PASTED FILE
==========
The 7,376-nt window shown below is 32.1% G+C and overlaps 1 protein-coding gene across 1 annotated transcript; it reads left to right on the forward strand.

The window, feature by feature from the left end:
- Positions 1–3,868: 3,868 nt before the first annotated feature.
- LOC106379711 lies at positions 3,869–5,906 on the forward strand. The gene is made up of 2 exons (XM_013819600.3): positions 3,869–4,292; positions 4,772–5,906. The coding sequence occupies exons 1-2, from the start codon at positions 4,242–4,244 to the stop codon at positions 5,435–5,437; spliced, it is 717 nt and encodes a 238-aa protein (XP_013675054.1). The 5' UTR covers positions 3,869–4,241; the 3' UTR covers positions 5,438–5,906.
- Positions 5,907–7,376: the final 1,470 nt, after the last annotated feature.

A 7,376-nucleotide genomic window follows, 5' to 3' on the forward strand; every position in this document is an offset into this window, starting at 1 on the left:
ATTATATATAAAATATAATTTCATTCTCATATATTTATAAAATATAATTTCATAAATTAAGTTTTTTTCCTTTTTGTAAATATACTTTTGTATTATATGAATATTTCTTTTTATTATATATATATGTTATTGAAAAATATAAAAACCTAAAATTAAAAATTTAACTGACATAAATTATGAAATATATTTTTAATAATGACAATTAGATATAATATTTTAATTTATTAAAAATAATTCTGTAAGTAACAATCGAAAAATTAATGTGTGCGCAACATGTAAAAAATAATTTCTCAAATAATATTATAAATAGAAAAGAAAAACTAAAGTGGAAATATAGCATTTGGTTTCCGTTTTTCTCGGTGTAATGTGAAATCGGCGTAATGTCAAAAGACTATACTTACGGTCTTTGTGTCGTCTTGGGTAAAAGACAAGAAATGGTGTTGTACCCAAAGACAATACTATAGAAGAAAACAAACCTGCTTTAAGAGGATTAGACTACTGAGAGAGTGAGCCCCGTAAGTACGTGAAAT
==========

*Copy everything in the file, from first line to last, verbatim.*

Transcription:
The 7,376-nt window shown below is 32.1% G+C and overlaps 1 protein-coding gene across 1 annotated transcript; it reads left to right on the forward strand.

The window, feature by feature from the left end:
- Positions 1–3,868: 3,868 nt before the first annotated feature.
- LOC106379711 lies at positions 3,869–5,906 on the forward strand. The gene is made up of 2 exons (XM_013819600.3): positions 3,869–4,292; positions 4,772–5,906. The coding sequence occupies exons 1-2, from the start codon at positions 4,242–4,244 to the stop codon at positions 5,435–5,437; spliced, it is 717 nt and encodes a 238-aa protein (XP_013675054.1). The 5' UTR covers positions 3,869–4,241; the 3' UTR covers positions 5,438–5,906.
- Positions 5,907–7,376: the final 1,470 nt, after the last annotated feature.

A 7,376-nucleotide genomic window follows, 5' to 3' on the forward strand; every position in this document is an offset into this window, starting at 1 on the left:
ATTATATATAAAATATAATTTCATTCTCATATATTTATAAAATATAATTTCATAAATTAAGTTTTTTTCCTTTTTGTAAATATACTTTTGTATTATATGAATATTTCTTTTTATTATATATATATGTTATTGAAAAATATAAAAACCTAAAATTAAAAATTTAACTGACATAAATTATGAAATATATTTTTAATAATGACAATTAGATATAATATTTTAATTTATTAAAAATAATTCTGTAAGTAACAATCGAAAAATTAATGTGTGCGCAACATGTAAAAAATAATTTCTCAAATAATATTATAAATAGAAAAGAAAAACTAAAGTGGAAATATAGCATTTGGTTTCCGTTTTTCTCGGTGTAATGTGAAATCGGCGTAATGTCAAAAGACTATACTTACGGTCTTTGTGTCGTCTTGGGTAAAAGACAAGAAATGGTGTTGTACCCAAAGACAATACTATAGAAGAAAACAAACCTGCTTTAAGAGGATTAGACTACTGAGAGAGTGAGCCCCGTAAGTACGTGAAAT